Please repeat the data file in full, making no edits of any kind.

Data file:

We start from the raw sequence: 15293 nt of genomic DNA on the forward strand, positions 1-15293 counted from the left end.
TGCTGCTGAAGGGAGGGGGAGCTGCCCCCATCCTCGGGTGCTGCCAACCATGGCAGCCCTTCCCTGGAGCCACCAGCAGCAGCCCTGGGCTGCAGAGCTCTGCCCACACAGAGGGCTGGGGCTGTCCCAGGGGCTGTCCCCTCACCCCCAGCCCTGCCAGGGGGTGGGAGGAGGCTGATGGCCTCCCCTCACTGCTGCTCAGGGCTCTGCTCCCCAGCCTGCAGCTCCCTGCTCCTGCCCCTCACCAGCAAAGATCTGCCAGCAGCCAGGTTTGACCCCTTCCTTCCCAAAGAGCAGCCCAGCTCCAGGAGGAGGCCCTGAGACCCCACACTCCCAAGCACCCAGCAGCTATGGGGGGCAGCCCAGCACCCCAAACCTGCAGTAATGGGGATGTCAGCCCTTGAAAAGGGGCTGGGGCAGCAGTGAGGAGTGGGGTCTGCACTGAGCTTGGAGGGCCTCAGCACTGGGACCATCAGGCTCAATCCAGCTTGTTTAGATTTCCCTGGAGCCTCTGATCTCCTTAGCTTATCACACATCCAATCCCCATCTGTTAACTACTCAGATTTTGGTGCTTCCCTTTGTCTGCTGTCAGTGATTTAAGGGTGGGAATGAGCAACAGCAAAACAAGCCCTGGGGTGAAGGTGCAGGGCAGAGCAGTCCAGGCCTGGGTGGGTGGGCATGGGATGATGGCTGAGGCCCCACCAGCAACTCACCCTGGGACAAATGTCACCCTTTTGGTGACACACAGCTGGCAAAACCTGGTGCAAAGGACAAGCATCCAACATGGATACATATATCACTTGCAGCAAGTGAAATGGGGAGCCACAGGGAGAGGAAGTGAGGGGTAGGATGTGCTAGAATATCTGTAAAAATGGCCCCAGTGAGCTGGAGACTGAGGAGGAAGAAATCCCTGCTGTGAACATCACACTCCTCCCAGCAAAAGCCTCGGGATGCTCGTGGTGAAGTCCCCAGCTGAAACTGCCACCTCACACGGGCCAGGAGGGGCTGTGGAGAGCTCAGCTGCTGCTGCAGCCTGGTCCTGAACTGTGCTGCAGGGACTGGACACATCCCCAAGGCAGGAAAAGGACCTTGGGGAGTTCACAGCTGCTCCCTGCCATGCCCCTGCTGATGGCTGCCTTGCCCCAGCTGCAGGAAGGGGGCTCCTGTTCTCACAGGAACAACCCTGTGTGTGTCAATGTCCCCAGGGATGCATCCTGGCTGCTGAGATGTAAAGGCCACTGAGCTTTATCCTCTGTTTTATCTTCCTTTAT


We start from the raw sequence: 15293 nt of genomic DNA on the forward strand, positions 1-15293 counted from the left end.
TGCTGCTGAAGGGAGGGGGAGCTGCCCCCATCCTCGGGTGCTGCCAACCATGGCAGCCCTTCCCTGGAGCCACCAGCAGCAGCCCTGGGCTGCAGAGCTCTGCCCACACAGAGGGCTGGGGCTGTCCCAGGGGCTGTCCCCTCACCCCCAGCCCTGCCAGGGGGTGGGAGGAGGCTGATGGCCTCCCCTCACTGCTGCTCAGGGCTCTGCTCCCCAGCCTGCAGCTCCCTGCTCCTGCCCCTCACCAGCAAAGATCTGCCAGCAGCCAGGTTTGACCCCTTCCTTCCCAAAGAGCAGCCCAGCTCCAGGAGGAGGCCCTGAGACCCCACACTCCCAAGCACCCAGCAGCTATGGGGGGCAGCCCAGCACCCCAAACCTGCAGTAATGGGGATGTCAGCCCTTGAAAAGGGGCTGGGGCAGCAGTGAGGAGTGGGGTCTGCACTGAGCTTGGAGGGCCTCAGCACTGGGACCATCAGGCTCAATCCAGCTTGTTTAGATTTCCCTGGAGCCTCTGATCTCCTTAGCTTATCACACATCCAATCCCCATCTGTTAACTACTCAGATTTTGGTGCTTCCCTTTGTCTGCTGTCAGTGATTTAAGGGTGGGAATGAGCAACAGCAAAACAAGCCCTGGGGTGAAGGTGCAGGGCAGAGCAGTCCAGGCCTGGGTGGGTGGGCATGGGATGATGGCTGAGGCCCCACCAGCAACTCACCCTGGGACAAATGTCACCCTTTTGGTGACACACAGCTGGCAAAACCTGGTGCAAAGGACAAGCATCCAACATGGATACATATATCACTTGCAGCAAGTGAAATGGGGAGCCACAGGGAGAGGAAGTGAGGGGTAGGATGTGCTAGAATATCTGTAAAAATGGCCCCAGTGAGCTGGAGACTGAGGAGGAAGAAATCCCTGCTGTGAACATCACACTCCTCCCAGCAAAAGCCTCGGGATGCTCGTGGTGAAGTCCCCAGCTGAAACTGCCACCTCACACGGGCCAGGAGGGGCTGTGGAGAGCTCAGCTGCTGCTGCAGCCTGGTCCTGAACTGTGCTGCAGGGACTGGACACATCCCCAAGGCAGGAAAAGGACCTTGGGGAGTTCACAGCTGCTCCCTGCCATGCCCCTGCTGATGGCTGCCTTGCCCCAGCTGCAGGAAGGGGGCTCCTGTTCTCACAGGAACAACCCTGTGTGTGTCAATGTCCCCAGGGATGCATCCTGGCTGCTGAGATGTAAAGGCCACTGAGCTTTATCCTCTGTTTTATCTTCCTTTAT